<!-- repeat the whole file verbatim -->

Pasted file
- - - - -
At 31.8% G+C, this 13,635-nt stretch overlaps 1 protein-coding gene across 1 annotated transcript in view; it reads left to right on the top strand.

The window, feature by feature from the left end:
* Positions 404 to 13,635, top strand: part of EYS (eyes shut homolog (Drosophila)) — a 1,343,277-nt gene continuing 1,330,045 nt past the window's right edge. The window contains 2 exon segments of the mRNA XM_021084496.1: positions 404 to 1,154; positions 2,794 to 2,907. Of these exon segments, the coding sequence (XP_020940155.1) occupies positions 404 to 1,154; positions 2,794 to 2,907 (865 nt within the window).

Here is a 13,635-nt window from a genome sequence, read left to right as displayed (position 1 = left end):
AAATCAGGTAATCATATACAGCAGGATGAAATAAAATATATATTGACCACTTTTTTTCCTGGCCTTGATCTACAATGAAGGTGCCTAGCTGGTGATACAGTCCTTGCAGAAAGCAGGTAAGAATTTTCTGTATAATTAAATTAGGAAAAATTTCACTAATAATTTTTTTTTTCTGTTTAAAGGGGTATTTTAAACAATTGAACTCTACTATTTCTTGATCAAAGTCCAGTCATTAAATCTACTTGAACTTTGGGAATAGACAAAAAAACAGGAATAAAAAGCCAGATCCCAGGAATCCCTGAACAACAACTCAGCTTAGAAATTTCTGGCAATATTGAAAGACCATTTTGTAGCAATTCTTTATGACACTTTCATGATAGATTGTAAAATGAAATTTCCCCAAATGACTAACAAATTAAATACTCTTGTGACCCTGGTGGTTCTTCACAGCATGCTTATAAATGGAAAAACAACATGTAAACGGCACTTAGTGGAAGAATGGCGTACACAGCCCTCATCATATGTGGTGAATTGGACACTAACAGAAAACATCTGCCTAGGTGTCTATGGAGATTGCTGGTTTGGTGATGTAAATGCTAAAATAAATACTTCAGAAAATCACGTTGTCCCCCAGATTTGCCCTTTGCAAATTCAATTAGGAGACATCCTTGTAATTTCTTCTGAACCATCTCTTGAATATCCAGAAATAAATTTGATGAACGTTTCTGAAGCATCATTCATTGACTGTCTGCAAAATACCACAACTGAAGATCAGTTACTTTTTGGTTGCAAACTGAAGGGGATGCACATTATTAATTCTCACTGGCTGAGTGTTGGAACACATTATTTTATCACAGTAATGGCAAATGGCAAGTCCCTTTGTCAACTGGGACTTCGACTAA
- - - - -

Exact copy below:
At 31.8% G+C, this 13,635-nt stretch overlaps 1 protein-coding gene across 1 annotated transcript in view; it reads left to right on the top strand.

The window, feature by feature from the left end:
* Positions 404 to 13,635, top strand: part of EYS (eyes shut homolog (Drosophila)) — a 1,343,277-nt gene continuing 1,330,045 nt past the window's right edge. The window contains 2 exon segments of the mRNA XM_021084496.1: positions 404 to 1,154; positions 2,794 to 2,907. Of these exon segments, the coding sequence (XP_020940155.1) occupies positions 404 to 1,154; positions 2,794 to 2,907 (865 nt within the window).

Here is a 13,635-nt window from a genome sequence, read left to right as displayed (position 1 = left end):
AAATCAGGTAATCATATACAGCAGGATGAAATAAAATATATATTGACCACTTTTTTTCCTGGCCTTGATCTACAATGAAGGTGCCTAGCTGGTGATACAGTCCTTGCAGAAAGCAGGTAAGAATTTTCTGTATAATTAAATTAGGAAAAATTTCACTAATAATTTTTTTTTTCTGTTTAAAGGGGTATTTTAAACAATTGAACTCTACTATTTCTTGATCAAAGTCCAGTCATTAAATCTACTTGAACTTTGGGAATAGACAAAAAAACAGGAATAAAAAGCCAGATCCCAGGAATCCCTGAACAACAACTCAGCTTAGAAATTTCTGGCAATATTGAAAGACCATTTTGTAGCAATTCTTTATGACACTTTCATGATAGATTGTAAAATGAAATTTCCCCAAATGACTAACAAATTAAATACTCTTGTGACCCTGGTGGTTCTTCACAGCATGCTTATAAATGGAAAAACAACATGTAAACGGCACTTAGTGGAAGAATGGCGTACACAGCCCTCATCATATGTGGTGAATTGGACACTAACAGAAAACATCTGCCTAGGTGTCTATGGAGATTGCTGGTTTGGTGATGTAAATGCTAAAATAAATACTTCAGAAAATCACGTTGTCCCCCAGATTTGCCCTTTGCAAATTCAATTAGGAGACATCCTTGTAATTTCTTCTGAACCATCTCTTGAATATCCAGAAATAAATTTGATGAACGTTTCTGAAGCATCATTCATTGACTGTCTGCAAAATACCACAACTGAAGATCAGTTACTTTTTGGTTGCAAACTGAAGGGGATGCACATTATTAATTCTCACTGGCTGAGTGTTGGAACACATTATTTTATCACAGTAATGGCAAATGGCAAGTCCCTTTGTCAACTGGGACTTCGACTAA